After a visit to the doctor, Rocky develops telekinetic powers. Terrified, he decides to revisit the scene of the “incident,” which cues another minute and a half of pointless driving. Eventually, he meets an old codger who claims to have heard strange noises the night before and then politely serves him up some baked beans. Rocky rewards the old guy’s hospitality by unleashing his psychotronic wrath, claiming his first victim. But despite his newfound mental powers, Rocky is terrible at covering his tracks, and soon a detective with a weird Irish brogue (Chris Carbis) is hot on his trail.
Rocky uses his telepathic abilities to kill another victim before hooking up with his hair stylist girlfriend (Robin Newton). You got it, good ole drunken, spousal abusing Rocky is also cheating on his wife, making him one of the more despicable heroes in film history. Oh, and their barroom hookup scene is shamelessly padded with a local band’s extended performance.
The film climaxes with a car chase through Chicago, which would have been great except it goes on for ten solid minutes before shifting to an even slower foot chase, all played against the same three note piano theme.
What we have here is a forty-minute film padded to feature length ala HG Lewis’ mind numbing Monster A Go-Go (1965), which was also shot in Chicago. But while Lewis fleshed out an unfinished film with cheap cutaways and narration Psychotronic does it with elaborate aerial driving shots and extended car chases. Wouldn’t it have been cheaper and easier to add a few more murders or some character development to reach feature length? As with many first-time film making efforts, the script, or lack thereof, is the movie’s worst enemy.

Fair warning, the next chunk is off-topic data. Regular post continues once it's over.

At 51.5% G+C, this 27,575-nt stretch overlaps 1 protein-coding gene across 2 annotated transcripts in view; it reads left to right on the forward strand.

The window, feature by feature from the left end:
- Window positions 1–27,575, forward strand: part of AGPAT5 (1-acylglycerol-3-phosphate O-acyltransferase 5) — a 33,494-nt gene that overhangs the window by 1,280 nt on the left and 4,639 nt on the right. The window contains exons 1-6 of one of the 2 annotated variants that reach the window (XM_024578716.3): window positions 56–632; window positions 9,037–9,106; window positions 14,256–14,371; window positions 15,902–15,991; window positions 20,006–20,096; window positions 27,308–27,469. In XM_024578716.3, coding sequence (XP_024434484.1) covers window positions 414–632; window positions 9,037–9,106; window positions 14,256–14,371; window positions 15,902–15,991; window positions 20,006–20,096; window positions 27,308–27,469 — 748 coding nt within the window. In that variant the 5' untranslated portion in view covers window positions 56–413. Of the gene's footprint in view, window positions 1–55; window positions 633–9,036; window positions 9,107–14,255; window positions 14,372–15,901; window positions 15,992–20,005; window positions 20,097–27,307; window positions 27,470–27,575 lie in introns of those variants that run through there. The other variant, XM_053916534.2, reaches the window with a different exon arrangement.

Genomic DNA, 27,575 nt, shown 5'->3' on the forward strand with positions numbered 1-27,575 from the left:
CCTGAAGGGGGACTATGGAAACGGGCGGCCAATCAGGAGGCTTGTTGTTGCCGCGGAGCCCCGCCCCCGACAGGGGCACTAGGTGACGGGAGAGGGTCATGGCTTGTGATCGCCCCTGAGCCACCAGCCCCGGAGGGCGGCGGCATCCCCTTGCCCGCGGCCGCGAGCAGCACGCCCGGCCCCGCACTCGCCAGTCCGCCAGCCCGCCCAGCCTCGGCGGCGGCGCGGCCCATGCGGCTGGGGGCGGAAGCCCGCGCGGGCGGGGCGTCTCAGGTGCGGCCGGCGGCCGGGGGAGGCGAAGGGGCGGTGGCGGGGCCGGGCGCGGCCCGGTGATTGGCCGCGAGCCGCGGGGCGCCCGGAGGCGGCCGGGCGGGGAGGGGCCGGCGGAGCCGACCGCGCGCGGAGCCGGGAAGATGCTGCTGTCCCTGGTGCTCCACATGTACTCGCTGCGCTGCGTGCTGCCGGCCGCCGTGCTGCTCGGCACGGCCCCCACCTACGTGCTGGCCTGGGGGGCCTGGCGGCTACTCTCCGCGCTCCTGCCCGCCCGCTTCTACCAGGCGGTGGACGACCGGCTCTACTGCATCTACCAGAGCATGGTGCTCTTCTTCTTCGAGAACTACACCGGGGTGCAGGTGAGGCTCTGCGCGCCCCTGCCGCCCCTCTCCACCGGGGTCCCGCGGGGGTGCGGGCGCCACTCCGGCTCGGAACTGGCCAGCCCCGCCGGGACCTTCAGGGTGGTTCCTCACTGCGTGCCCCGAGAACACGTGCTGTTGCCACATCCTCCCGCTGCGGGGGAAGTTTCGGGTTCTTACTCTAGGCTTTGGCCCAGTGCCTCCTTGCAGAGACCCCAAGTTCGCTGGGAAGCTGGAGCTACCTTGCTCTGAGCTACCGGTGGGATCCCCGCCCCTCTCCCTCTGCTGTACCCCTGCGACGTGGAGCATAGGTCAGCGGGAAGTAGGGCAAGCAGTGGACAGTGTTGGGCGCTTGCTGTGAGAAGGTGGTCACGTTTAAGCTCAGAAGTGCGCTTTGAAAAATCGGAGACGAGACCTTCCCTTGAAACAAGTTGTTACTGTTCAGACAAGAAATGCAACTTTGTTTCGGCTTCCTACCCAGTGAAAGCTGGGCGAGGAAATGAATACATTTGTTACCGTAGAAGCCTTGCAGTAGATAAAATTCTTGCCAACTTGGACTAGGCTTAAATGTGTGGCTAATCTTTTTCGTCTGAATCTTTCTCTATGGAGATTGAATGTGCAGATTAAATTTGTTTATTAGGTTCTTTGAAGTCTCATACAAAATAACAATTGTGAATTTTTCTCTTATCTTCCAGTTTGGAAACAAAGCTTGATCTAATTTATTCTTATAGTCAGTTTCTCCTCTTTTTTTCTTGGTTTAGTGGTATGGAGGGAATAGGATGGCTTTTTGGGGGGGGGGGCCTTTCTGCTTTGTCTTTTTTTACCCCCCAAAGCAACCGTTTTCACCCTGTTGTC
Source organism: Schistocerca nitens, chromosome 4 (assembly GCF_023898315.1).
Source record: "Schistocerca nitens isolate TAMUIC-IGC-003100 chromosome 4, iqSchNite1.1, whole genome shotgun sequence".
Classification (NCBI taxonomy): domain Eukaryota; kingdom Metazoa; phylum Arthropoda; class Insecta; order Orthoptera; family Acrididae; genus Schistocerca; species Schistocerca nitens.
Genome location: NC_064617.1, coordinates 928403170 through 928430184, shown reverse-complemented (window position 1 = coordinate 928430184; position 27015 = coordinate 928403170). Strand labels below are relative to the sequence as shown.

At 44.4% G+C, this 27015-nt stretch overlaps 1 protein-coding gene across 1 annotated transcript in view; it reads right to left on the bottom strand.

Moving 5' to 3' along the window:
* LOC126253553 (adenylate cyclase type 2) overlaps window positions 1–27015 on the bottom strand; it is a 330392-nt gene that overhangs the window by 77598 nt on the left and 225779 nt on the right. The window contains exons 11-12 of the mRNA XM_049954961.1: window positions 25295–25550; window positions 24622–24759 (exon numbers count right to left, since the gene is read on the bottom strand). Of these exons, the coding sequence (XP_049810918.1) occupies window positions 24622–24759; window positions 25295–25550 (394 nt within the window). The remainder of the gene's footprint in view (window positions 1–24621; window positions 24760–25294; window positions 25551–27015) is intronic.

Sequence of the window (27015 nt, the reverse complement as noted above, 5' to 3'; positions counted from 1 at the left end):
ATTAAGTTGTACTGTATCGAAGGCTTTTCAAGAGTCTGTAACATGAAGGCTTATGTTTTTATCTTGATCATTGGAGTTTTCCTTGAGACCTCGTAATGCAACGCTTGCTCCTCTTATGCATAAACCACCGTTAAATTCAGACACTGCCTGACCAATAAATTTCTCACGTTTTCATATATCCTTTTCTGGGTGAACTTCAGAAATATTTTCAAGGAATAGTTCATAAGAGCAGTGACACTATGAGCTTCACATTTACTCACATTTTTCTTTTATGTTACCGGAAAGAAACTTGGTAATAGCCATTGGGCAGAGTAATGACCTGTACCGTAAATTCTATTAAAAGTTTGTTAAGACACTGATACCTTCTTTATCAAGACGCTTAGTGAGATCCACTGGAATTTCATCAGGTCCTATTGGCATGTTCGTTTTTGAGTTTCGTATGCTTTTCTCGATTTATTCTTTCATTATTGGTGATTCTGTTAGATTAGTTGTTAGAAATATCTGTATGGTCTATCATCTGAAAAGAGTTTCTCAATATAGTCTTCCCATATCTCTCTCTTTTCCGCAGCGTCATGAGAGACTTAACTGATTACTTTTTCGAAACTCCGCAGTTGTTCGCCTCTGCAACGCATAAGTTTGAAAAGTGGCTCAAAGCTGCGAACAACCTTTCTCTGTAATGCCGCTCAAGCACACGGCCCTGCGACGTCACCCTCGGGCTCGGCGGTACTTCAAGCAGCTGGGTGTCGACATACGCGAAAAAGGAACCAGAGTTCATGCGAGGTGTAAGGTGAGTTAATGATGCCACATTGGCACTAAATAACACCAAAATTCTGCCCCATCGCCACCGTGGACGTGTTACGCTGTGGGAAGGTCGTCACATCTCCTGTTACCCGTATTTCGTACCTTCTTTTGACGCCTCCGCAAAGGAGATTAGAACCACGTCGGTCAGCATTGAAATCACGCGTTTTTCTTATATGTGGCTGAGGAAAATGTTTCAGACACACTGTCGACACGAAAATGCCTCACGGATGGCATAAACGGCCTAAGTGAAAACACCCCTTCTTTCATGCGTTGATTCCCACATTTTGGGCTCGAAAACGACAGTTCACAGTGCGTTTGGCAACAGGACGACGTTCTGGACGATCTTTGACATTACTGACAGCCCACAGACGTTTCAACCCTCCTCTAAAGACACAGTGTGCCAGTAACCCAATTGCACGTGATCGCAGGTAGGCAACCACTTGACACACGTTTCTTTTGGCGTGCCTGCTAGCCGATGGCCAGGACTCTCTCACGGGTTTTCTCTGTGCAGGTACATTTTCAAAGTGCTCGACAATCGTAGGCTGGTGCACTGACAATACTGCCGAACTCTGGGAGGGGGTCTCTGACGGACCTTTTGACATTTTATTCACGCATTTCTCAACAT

The script does provide us with a few delirious moments, particularly when a doctor points at x-rays of Rocky’s skull and announces he’s discovered abnormalities. The normal reaction to discovering you may have a turnip growing on your brain would be, “Gee doc what is it?” or maybe “how long do I have to live?” But good old Rocky ignores this pants-wetting revelation and just badgers the doctor about the weird dream he had.
But I refuse to be entirely negative, so here are some plus factors. Despite its low budget Psychotronic is well shot, with solid technical work. Director/Cameraman Jack Sell works in some nice tracking shots and even breaks out a crane for a few scenes. There are exciting moments in the extended car chase, though it becomes mind numbing at the halfway mark. The well-chosen locations provide some money shots, including a medical school packed with cadavers. Peter G. Spelson gives it all he’s got as Rocky even though his own script has him behaving wretchedly and saying inane things.
Using my own psychotronic powers, I predict The Psychotronic Man’s blatant padding will either bore or enrage you. Either way, it spoils what might have been an intriguing short subject.
The late Peter G. Spelson never wrote or produced another film but did appear in the 1983 horror film Blood Beat. Jack M. Sell directed two more films- the Kentucky Fried Movie inspired comedy Outtakes (1987) and the more serious Deadly Spygames (1989) in which he also starred. I tried to contact him, thinking that an interview would be more fun than a negative review, but he didn’t respond to my emails. That’s a shame because I bet there’s some great behind the scenes stories waiting to be told.